ETSU Pride: Are we really BUCed up?
Game attendance numbers steady despite lack of school spirit, community support
ETSU's resident superfan Jeff McCorkle has been attending campus athletic events since 1992 and has watched the stadium stands go from packed out to practically empty.
"I've seen it at its highest and I've seen it at its lowest," said McCorkle, who graduated from ETSU in 2005 with a political science degree. "Right now it's not at its highest."
Standing on the sidelines for the last 20 years, McCorkle has seen the ebb and flow of ETSU school spirit. Regardless of how many fans are in attendance, McCorkle comes out to games because he loves supporting campus athletics.
"It gets my energy levels up," he said. "It's exciting to watch. After 20 years I still get into the games. It's always fun to be there and see how great the atmosphere is."
A lot has changed in campus athletics since McCorkle started attending ETSU basketball games back in '92. ETSU now offers 17 on-campus sports that participate in the Atlantic Sun Conference and the NCAA Division I. Approximately five years ago the soccer program was introduced at the university and since its inception, the athletics department has seen a steady rise in student participation.
"We started the program four years ago and I think each year we've seen an increase in it," said Scott Calabrese, head coach for the men's soccer team. "I definitely think student participation and attendance is on the rise and I think a lot of that has to do with the growth of on-campus housing."
Currently 2,851 students live on campus, leaving more than 12,000 of the 15,000 students commuting to the university. ETSU has generally been classified as a commuter school in the past but because almost 3,000 of the university's 9,000 undergraduates live on campus, ETSU is no longer under this classification, said Zack Walden, student government associate vice president.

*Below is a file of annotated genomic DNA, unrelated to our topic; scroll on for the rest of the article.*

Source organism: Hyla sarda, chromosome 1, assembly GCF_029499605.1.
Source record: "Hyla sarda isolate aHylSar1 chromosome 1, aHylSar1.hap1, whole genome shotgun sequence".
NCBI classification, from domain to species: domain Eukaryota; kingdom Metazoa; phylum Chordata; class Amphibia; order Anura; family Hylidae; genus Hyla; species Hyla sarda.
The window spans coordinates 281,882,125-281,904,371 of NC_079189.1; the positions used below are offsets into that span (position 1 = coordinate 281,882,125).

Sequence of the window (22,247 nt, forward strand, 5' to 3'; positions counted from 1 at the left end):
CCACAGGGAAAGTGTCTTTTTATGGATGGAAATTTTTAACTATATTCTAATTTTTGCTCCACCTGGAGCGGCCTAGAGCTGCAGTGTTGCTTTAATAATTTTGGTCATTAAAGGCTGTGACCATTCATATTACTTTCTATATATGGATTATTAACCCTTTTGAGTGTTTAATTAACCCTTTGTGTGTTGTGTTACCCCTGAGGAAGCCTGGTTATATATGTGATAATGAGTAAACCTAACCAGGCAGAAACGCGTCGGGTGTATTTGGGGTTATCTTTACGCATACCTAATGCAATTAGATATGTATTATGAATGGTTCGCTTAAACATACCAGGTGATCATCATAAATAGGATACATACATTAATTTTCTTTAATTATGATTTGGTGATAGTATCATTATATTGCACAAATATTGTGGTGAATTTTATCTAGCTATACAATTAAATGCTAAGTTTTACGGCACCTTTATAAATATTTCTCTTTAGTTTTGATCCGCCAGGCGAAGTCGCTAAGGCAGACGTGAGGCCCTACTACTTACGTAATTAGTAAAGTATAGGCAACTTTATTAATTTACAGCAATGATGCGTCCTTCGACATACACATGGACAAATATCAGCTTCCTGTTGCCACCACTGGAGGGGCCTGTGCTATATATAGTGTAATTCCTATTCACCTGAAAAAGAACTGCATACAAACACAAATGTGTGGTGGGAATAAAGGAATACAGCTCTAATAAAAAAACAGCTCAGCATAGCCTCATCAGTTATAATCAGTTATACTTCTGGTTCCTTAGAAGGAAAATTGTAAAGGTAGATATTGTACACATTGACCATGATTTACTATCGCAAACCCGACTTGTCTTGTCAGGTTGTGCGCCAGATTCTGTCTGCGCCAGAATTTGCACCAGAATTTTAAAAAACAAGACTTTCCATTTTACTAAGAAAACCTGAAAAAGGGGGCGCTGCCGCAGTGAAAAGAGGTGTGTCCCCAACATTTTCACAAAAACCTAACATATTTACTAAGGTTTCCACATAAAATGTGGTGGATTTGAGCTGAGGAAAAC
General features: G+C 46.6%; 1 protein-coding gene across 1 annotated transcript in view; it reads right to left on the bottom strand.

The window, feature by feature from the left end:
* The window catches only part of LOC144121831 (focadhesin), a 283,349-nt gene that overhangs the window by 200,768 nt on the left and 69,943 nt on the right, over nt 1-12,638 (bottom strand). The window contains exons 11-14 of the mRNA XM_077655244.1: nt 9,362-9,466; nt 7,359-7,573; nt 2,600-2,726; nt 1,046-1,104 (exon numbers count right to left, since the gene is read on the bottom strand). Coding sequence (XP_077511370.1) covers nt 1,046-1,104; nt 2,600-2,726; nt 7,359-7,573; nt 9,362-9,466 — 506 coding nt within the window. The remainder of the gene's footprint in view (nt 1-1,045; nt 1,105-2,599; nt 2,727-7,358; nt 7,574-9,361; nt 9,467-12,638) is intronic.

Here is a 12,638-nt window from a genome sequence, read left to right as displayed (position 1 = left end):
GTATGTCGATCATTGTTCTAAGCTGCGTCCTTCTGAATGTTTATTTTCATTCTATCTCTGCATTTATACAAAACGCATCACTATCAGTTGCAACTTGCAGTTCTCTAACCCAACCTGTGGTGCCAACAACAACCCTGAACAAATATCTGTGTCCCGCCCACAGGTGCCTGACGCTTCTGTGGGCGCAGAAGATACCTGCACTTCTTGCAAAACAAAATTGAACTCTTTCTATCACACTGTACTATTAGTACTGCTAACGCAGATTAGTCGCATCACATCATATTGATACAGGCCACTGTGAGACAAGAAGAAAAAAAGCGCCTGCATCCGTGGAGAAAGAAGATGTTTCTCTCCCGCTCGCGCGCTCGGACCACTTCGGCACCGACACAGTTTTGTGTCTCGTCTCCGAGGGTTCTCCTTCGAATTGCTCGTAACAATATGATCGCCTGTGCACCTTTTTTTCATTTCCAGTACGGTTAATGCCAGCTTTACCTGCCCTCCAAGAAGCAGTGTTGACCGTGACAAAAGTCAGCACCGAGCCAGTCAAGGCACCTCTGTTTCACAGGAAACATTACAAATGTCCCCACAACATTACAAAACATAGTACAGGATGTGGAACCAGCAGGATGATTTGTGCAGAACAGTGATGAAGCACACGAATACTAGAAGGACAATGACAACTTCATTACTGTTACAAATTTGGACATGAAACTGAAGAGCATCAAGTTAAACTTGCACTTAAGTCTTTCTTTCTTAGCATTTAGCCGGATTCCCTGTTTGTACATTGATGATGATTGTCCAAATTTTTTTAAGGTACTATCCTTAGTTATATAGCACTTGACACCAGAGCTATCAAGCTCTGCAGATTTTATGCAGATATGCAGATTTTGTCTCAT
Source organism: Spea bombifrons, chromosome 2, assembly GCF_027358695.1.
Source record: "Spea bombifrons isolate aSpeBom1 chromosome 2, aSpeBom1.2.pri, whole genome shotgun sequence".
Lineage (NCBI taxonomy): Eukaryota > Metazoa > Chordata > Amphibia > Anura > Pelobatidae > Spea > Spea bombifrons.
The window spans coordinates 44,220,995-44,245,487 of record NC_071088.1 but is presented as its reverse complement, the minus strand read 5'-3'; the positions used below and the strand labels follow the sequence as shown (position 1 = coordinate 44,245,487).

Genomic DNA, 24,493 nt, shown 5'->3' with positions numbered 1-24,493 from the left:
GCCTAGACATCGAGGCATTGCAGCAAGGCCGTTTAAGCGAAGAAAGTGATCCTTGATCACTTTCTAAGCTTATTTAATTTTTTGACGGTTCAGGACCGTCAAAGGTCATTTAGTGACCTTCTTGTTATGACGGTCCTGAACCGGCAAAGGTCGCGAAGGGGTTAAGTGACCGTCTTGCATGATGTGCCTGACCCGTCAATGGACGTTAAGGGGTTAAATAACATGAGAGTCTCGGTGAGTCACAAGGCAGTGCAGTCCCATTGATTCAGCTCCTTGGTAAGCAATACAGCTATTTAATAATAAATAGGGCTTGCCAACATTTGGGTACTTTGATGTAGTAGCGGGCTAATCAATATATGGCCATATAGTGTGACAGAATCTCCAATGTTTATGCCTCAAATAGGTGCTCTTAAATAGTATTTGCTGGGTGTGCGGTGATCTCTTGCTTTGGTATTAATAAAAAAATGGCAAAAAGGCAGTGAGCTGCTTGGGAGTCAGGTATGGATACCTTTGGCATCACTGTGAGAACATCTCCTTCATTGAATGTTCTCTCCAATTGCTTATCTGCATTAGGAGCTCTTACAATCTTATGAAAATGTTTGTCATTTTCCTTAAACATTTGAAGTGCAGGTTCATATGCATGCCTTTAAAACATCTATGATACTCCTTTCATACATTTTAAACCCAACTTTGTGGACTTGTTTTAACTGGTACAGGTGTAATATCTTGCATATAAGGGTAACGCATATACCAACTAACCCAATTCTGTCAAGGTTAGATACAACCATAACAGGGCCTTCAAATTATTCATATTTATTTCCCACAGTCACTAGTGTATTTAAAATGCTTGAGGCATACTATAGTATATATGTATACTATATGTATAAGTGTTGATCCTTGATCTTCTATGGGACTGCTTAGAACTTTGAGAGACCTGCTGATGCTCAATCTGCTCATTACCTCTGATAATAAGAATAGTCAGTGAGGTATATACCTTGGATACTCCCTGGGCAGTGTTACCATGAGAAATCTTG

As on-campus and close-to-campus housing options increase, so does student attendance at athletic events Calabrese said.
"We now have more students invested in the experience that comes with living on campus," he said. "The more traditional four-year students that you have on campus the more that definitely has an influence on student engagement in sports."
ETSU Ticket Manager Brandon Hudson said that student attendance at men and women's basketball games has been increasing up until this year, where he's seen a slight decrease at recent games.
The seating capacity of the MSHA Athletic Center is 6,000. Approximately 1,200 students attended both the Jan. 23 men's game and the Jan. 24 women's game, with overall community and student attendance reaching 3,900 and 4,092, respectively.
"Both games were the second largest that we've seen in the past year," said Hudson.
Despite larger turnouts for games with big name oponents, Hudson sees a disconnect in community attendance at ETSU athletic events, he said.
"I don't know what it is," said Hudson, who attended and worked at the University of Tennessee before moving here five years ago. "It was very surprising when I moved here that there's not that local support that I've seen at UT. I don't know why that is."
Although the various stadiums on campus aren't always completely packed out, Calabrese said attendance is definitely improving.
"I think every athletic coach would love to have even more students participate," Calabrese said.
Calabrese credits on-campus groups like fraternities and sororities with helping keep game attendance up.
"We have a lot of school spirit," said Joy Fulkerson, coordinator of community service and Greek life programs at ETSU. "I have a lot of school spirit personally and I try to pass that on to my fraternities and sororities."
A lot of students wonder "What's in it for me?" when it comes to attending sports events said Fulkerson, a graduate of ETSU.
"I think it's simple," she said. "Students who get involved have a better college experience."
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